Eating Like an Ironman

Jay Hewitt shares how he balances the nutritional demands of the Ironman triathlon in a race and workouts, as well as his daily life.

| Apr 30, 2009

What do you eat in a 140 mile Ironman triathlon?  I get that question a lot. It's been said that the Ironman race is 10% fitness, and 90% nutrition. That's a bit of an exaggeration, but for those of us with diabetes, that's our daily life.  Nutrition affects everything we do. Exercise, sleep, driving a car, all of those activities require a person with diabetes to think about the carbohydrates they have consumed and when they will eat or drink them again

The demands of the Ironman triathlon take nutrition to another level, but I'd like to tell you how I balance it in a race and workouts, as well as daily life.  In a 10 hour Ironman race I burn approximately 11,000 calories.  I consume only about 2,500 calories, mostly from liquids, gels, and sport bars, all on the go.  There's no stopping for a sub sandwich in the Ironman.  I know from experience and lab testing at the Gatorade Sports Science Institute that I need between 60 and 80 grams of carbohydrate, 250-300 calories, per hour during the race. Any more and I risk stomach upset and hyperglycemia; any less and I will slow down (bonk) or worse, get hypoglycemia. It's a delicate balancing act to stay disciplined to my nutrition plan during the middle of an intense competition, when the body is severely stressed and the mind can get distracted.

For me, food is fuel.  It powers my body on and off the racecourse. Think of it that way and you are less tempted to clog your engine with junk food, greasy fast food, processed foods, fat and sugar. This is true for the elite athlete and the working mom and dad who just want to exercise to lose weight and be healthy. I always eat before I workout. A few grams of carbohydrate depending on your body weight before that 30 minute or 1-hour exercise will give you the fuel you need.  I also consume carbohydrates immediately after exercise to help my body recover-a sport drink, banana, or a healthy sport bar. I make sure not to eat or drink junk calories and ruin the good work I just did.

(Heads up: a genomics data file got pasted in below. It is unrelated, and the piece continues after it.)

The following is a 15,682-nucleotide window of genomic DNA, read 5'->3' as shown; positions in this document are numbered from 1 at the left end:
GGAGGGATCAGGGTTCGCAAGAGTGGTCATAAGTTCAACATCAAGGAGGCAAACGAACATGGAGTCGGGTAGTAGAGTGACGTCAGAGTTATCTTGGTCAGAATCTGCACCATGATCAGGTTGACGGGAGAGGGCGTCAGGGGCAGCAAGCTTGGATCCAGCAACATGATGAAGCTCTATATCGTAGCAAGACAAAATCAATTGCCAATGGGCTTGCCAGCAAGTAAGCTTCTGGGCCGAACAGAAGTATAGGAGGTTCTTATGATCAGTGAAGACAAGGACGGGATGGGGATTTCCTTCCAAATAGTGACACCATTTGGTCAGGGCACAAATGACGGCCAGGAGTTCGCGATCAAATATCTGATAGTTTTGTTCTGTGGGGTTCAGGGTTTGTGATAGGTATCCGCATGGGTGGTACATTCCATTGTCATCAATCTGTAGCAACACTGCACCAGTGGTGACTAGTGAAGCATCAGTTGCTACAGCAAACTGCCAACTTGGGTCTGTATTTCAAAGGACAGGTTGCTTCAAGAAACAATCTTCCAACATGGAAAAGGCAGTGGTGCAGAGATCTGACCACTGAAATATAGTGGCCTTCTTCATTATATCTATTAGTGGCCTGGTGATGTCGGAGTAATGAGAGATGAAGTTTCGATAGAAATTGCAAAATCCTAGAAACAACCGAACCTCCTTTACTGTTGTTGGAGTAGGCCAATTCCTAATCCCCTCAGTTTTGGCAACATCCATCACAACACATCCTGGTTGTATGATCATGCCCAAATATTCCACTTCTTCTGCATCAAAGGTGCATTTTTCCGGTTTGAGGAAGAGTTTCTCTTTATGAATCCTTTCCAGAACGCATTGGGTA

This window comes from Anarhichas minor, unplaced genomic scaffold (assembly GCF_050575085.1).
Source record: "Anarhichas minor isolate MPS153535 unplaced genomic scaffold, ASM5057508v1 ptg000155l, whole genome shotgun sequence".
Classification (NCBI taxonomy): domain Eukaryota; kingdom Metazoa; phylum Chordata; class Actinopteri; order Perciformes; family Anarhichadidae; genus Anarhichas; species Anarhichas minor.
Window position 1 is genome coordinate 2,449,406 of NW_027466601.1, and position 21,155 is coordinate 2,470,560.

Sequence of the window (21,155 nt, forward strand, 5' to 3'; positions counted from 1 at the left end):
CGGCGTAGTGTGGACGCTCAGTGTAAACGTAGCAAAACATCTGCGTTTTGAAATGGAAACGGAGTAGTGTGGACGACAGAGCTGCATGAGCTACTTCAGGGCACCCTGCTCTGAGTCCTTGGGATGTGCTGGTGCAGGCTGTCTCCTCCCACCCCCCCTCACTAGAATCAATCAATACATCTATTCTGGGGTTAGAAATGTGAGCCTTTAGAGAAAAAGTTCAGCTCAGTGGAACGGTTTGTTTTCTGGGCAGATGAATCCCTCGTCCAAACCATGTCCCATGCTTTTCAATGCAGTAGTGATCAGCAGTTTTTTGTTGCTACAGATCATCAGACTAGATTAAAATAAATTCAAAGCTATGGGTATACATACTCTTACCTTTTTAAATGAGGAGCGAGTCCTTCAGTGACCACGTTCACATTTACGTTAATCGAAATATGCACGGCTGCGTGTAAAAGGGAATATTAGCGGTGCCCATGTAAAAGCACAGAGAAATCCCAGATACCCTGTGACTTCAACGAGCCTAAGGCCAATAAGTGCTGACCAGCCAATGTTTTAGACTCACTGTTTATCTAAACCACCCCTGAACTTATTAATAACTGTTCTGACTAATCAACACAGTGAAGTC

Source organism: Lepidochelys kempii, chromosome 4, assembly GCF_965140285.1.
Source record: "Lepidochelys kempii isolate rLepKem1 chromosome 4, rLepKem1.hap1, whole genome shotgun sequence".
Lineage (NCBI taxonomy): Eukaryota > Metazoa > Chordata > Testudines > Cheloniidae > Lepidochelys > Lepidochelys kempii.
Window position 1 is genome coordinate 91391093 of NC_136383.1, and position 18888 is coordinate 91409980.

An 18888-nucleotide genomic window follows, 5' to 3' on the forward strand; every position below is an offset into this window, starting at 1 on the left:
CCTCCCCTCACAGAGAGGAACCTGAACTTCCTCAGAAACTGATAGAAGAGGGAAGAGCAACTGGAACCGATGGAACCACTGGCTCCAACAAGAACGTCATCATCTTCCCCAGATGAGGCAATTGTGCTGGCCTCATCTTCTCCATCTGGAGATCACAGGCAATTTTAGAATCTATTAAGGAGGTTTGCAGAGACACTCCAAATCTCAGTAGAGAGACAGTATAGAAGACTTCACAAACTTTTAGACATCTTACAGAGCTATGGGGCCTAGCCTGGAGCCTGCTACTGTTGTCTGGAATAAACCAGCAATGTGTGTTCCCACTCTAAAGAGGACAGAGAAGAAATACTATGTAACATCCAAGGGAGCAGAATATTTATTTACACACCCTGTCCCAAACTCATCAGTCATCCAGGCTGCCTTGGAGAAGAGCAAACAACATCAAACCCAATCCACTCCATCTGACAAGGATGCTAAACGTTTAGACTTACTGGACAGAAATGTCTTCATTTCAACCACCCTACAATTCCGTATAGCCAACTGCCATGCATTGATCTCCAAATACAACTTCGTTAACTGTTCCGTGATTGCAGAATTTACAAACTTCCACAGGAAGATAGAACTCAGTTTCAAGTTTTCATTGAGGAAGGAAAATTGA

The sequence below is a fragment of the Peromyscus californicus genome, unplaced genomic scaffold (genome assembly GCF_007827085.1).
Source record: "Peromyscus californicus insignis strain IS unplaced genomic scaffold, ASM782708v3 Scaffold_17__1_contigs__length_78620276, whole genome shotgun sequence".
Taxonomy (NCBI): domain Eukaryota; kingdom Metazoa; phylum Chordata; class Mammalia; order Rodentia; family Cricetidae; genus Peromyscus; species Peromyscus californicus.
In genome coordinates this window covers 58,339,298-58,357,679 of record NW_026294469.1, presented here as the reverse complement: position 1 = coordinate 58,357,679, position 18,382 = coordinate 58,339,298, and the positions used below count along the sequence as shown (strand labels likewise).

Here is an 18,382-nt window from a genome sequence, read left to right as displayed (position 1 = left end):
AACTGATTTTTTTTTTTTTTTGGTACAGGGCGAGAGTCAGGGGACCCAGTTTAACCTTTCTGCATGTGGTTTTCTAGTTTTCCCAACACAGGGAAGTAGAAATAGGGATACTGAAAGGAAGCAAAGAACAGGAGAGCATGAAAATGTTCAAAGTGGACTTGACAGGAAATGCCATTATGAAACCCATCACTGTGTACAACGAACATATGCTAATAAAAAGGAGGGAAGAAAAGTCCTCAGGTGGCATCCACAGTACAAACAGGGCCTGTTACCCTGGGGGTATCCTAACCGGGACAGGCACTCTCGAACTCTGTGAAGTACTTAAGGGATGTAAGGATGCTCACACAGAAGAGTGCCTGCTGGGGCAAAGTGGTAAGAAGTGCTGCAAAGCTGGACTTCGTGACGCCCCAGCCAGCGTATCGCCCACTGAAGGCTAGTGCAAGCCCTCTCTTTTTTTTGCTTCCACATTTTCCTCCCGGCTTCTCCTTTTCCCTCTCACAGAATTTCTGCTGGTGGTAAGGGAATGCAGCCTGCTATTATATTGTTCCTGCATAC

Off the race course, I am not a fanatical athlete who weighs my portions and counts every calorie.  I eat a healthy mix of fresh vegetables, steamed or baked, not coated in creams and butter. Fish, chicken, or lean meat are usually a part of my meal for protein. I don't eat fried or greasy food, I try to eat meat that's grilled or baked in light but tasty sauces. Because of my training demands, I eat a lot of pasta, but again, not coated in fat and heavy cream. I also love salads and fruit. I do not count carbs or do food exchanges. I generally know from experience how a serving of each item will affect my blood sugar and I set my Omnipod insulin pump accordingly. I check my blood sugar several times in the hours before and after a meal just to make sure I got it right.  If necessary, I bolus with insulin or supplement with a few carbs.  The key is to check your blood sugar frequently, and eat a fairly consistent diet with a variety of tasty foods you know and trust.

Most people think I can eat whatever I want because I workout so much, which is probably true, but I am also meticulous about checking my blood sugar 6 to 8 times a day.  The great reward of exercising is being able to eat when you are hungry, and even enjoy occasional treats for your hard work. I love chocolate and bacon. I also love Mexican and Italian cuisine. Knowing you burned 500 calories on a one-hour power walk in your neighborhood allows you to have a meal you couldn't have had if you sat at your desk or on your sofa all day.